flavor

Boots Beverages: Dewberry

History: Soda is one of those beverage categories that is so whimsical in nature, sometimes the flavors are ideas that could only be concocted in one’s imagination. When we sifted through the line of sodas Boots Beverages offers, we assumed their “dewberry” soda was one of those flavors. Because honestly, doesn’t a dewberry sound like something only a weird, little Pokemon would feed on? Like “oh look kids, it’s a wild Squitle gorging himself full of luscious dewberries!” So to clear up the confusion we went straight to the source and asked Boots Beverages what was up with the soda’s name. National director and PR wizard Kim Rank explains “‘dewberry’ is literally the name of the berry. It’s not a blackberry, nor is it a raspberry. It grows wild in certain zones of the Northern Hemisphere and certainly flourishes in Texas.” Turns out, she’s right. And it makes sense that the Bryan, Texas-based company would craft a soda based on a popular Texas berry. So we can check that box off. It’s an unusual flavor to say the least, but it’s nothing out of the ordinary for Boots Beverages. They take that same out-of-the-box approach every single day according to third generation owner, Mark Kristen. “I guess it’s the same insanity that’s inspired all our flavors,” he says of the idea to restart the business. That’s right. This isn’t the first incarnation of Boots Beverages. The company dates all the way back to Mark Kristen’s grandfather in 1930 who was eventually succeeded by Kristen’s father and the company’s namesake “Boots” Kristen. Due to dry spell, Boots packed up their spurs and headed back to the ranch in 1962 until Kristen decided it was time for Texas to get an infusion of flavor again in 2013. The company’s line of eclectic sodas ranges from the award-winning coconut cream to lemon meringue to caramel apple. And, of course, the mysterious dewberry.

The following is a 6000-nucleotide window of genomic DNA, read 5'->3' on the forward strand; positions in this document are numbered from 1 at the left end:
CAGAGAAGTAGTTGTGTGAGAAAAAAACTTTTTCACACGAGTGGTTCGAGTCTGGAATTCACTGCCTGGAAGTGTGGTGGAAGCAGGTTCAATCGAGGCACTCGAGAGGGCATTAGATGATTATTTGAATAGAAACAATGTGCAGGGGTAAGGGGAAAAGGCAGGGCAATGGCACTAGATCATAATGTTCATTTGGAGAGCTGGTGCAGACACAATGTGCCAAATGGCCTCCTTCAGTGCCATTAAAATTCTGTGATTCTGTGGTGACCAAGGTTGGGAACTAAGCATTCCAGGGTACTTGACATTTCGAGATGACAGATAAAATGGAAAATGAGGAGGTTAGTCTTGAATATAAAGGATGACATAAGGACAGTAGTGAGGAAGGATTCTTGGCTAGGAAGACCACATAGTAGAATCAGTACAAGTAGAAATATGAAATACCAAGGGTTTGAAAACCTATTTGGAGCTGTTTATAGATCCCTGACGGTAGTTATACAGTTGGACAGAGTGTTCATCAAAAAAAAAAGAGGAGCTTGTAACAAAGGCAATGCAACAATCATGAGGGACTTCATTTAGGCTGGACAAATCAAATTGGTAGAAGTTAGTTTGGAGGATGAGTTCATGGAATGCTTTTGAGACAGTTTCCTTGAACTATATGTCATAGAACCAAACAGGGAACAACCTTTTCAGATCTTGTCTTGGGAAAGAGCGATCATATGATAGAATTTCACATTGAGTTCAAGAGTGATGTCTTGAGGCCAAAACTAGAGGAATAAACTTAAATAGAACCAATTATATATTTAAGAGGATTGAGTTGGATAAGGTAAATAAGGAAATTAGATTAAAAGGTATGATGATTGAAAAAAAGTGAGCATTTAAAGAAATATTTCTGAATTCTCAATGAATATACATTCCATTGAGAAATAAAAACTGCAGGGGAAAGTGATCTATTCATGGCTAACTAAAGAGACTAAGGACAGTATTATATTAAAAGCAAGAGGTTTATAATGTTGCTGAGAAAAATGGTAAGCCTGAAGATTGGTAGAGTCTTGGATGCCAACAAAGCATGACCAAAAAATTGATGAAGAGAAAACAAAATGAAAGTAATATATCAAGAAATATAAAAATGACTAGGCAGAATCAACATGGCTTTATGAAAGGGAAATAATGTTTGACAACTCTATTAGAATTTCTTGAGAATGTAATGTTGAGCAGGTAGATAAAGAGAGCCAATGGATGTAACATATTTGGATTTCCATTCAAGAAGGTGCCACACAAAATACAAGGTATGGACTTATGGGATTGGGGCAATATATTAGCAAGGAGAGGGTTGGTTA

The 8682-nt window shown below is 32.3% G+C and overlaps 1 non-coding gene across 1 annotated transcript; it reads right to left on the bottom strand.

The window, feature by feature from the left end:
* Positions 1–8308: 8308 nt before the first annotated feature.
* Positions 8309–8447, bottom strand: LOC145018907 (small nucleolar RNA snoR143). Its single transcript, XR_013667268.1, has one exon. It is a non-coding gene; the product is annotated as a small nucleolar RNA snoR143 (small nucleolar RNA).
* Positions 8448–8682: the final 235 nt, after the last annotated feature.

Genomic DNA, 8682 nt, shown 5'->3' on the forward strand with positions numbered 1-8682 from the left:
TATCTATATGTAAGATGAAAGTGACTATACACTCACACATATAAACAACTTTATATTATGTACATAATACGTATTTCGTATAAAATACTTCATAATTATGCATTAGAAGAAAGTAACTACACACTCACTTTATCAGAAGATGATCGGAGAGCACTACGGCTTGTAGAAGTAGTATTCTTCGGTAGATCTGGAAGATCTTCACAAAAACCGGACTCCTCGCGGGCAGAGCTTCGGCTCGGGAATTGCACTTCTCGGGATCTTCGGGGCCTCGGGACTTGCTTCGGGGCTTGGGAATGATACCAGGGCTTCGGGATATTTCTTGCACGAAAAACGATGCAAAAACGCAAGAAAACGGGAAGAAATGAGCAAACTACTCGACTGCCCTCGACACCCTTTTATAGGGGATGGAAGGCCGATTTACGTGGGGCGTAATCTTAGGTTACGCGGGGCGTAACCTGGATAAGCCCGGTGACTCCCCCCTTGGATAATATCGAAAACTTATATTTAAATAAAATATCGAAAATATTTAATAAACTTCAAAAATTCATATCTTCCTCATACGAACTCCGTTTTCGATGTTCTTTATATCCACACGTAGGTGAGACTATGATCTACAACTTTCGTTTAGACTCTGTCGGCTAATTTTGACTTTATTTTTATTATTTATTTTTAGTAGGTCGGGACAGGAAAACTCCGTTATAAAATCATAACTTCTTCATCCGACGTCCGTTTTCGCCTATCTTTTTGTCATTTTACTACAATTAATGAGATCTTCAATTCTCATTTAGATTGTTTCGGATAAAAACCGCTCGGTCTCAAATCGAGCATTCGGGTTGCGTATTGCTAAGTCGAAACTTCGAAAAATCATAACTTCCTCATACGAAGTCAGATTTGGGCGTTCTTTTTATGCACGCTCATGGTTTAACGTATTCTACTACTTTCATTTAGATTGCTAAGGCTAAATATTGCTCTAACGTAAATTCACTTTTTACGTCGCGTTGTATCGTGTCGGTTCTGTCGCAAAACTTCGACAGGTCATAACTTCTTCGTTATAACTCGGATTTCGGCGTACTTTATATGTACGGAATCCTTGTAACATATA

Despite the sarcastic ignorance we’re portraying, dewberry is one of Boots Beverages’ most sought-after sodas. Rank tells us it’s typically the company’s second or third bestseller right behind their sarsaparilla root beer. It was designed to mimic the flavors of real dewberry, which Rank describes as “a cross between blackberries and raspberries, with a slight grape-like note.” She adds that the flavor didn’t take long to perfect. “When you’ve been around Dewberry Cobbler all your life, it becomes second nature to you. It’s Texas and it’s home.” There’s something so homely about that statement. It takes me back to childhood when my grandma would cook cobbler with ice cream for my grandpa and I. Grandpa was usually more occupied with Irish Whiskey and Wheel of Fortune, but I loved it. Dewberry was one of the five original flavors introduced when Boots reopened in 2013. Rank admits not a lot of people know what a dewberry is outside of Texas, but apparently that hasn’t stopped them from trying it. Don’t worry, it won’t stop us either. Last year the company introduced five more flavors, bringing their line to 10 and are currently focused on distributing their sodas as fountain drinks in addition to selling them in the traditional glass bottles.